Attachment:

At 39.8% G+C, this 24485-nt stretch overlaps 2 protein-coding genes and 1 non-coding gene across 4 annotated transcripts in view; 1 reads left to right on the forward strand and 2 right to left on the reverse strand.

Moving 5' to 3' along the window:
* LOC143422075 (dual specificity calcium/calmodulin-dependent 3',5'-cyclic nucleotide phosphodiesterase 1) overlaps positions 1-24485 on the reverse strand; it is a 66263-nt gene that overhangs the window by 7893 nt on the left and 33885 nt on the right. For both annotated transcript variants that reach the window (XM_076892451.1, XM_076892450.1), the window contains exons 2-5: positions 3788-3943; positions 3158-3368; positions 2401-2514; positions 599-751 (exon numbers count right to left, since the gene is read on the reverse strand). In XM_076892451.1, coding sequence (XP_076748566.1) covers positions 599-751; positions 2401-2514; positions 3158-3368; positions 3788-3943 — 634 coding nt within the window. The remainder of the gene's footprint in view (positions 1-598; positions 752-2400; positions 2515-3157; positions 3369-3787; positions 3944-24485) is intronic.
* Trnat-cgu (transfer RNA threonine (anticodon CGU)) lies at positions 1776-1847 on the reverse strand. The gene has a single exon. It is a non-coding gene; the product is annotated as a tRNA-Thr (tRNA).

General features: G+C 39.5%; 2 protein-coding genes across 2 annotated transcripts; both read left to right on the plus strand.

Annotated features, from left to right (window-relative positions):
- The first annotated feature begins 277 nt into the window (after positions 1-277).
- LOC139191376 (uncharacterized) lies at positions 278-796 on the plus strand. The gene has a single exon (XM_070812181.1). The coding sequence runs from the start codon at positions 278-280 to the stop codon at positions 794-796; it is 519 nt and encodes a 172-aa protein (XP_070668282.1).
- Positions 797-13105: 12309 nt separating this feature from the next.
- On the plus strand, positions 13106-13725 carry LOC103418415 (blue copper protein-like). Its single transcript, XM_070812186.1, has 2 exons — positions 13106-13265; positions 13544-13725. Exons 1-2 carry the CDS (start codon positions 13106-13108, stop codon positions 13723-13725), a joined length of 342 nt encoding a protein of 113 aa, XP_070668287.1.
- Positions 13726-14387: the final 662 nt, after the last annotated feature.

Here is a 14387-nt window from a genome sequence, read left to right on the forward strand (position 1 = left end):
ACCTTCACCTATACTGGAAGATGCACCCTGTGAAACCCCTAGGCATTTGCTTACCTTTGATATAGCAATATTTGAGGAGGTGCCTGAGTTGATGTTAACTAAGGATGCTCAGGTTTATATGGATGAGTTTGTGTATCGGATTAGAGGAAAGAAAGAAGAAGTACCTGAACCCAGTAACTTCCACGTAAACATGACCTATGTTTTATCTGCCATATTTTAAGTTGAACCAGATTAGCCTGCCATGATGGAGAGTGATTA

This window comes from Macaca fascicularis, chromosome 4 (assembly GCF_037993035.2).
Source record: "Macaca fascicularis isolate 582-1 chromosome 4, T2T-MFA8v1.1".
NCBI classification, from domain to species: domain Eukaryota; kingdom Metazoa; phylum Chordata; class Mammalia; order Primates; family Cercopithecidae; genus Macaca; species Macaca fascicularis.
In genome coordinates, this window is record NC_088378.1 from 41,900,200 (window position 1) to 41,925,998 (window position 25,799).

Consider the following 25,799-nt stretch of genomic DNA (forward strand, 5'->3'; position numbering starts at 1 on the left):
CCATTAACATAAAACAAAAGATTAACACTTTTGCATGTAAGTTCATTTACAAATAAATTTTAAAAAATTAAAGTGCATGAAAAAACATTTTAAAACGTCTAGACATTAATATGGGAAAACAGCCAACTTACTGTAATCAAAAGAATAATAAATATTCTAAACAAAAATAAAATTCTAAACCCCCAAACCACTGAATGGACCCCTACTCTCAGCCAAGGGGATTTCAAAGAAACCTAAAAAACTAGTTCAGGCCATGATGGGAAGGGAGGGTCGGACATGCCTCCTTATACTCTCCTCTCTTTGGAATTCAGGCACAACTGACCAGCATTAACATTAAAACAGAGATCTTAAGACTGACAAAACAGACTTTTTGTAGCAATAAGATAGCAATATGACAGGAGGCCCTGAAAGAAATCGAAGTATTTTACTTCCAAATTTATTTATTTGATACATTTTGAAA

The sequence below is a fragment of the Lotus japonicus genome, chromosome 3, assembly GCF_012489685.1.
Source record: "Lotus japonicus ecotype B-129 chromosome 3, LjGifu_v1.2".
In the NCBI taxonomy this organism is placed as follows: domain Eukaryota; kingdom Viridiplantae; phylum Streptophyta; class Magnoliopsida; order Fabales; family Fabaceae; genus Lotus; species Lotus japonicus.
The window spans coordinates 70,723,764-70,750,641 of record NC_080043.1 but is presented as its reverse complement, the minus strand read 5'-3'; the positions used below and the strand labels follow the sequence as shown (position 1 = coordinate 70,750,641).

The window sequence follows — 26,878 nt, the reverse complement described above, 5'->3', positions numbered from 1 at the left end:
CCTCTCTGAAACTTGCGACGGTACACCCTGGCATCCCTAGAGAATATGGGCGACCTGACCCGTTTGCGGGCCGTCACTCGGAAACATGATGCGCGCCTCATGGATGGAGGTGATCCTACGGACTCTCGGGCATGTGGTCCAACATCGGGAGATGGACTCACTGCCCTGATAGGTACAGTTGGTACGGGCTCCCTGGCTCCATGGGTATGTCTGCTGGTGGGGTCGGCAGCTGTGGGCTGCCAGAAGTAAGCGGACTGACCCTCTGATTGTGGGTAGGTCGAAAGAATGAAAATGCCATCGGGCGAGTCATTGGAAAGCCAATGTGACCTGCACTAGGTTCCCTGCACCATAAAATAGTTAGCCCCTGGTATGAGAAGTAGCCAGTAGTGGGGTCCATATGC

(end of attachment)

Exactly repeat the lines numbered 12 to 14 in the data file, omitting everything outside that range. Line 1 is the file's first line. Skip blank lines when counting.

Here is a 14387-nt window from a genome sequence, read left to right on the forward strand (position 1 = left end):
ACCTTCACCTATACTGGAAGATGCACCCTGTGAAACCCCTAGGCATTTGCTTACCTTTGATATAGCAATATTTGAGGAGGTGCCTGAGTTGATGTTAACTAAGGATGCTCAGGTTTATATGGATGAGTTTGTGTATCGGATTAGAGGAAAGAAAGAAGAAGTACCTGAACCCAGTAACTTCCACGTAAACATGACCTATGTTTTATCTGCCATATTTTAAGTTGAACCAGATTAGCCTGCCATGATGGAGAGTGATTA

This window comes from Macaca fascicularis, chromosome 4 (assembly GCF_037993035.2).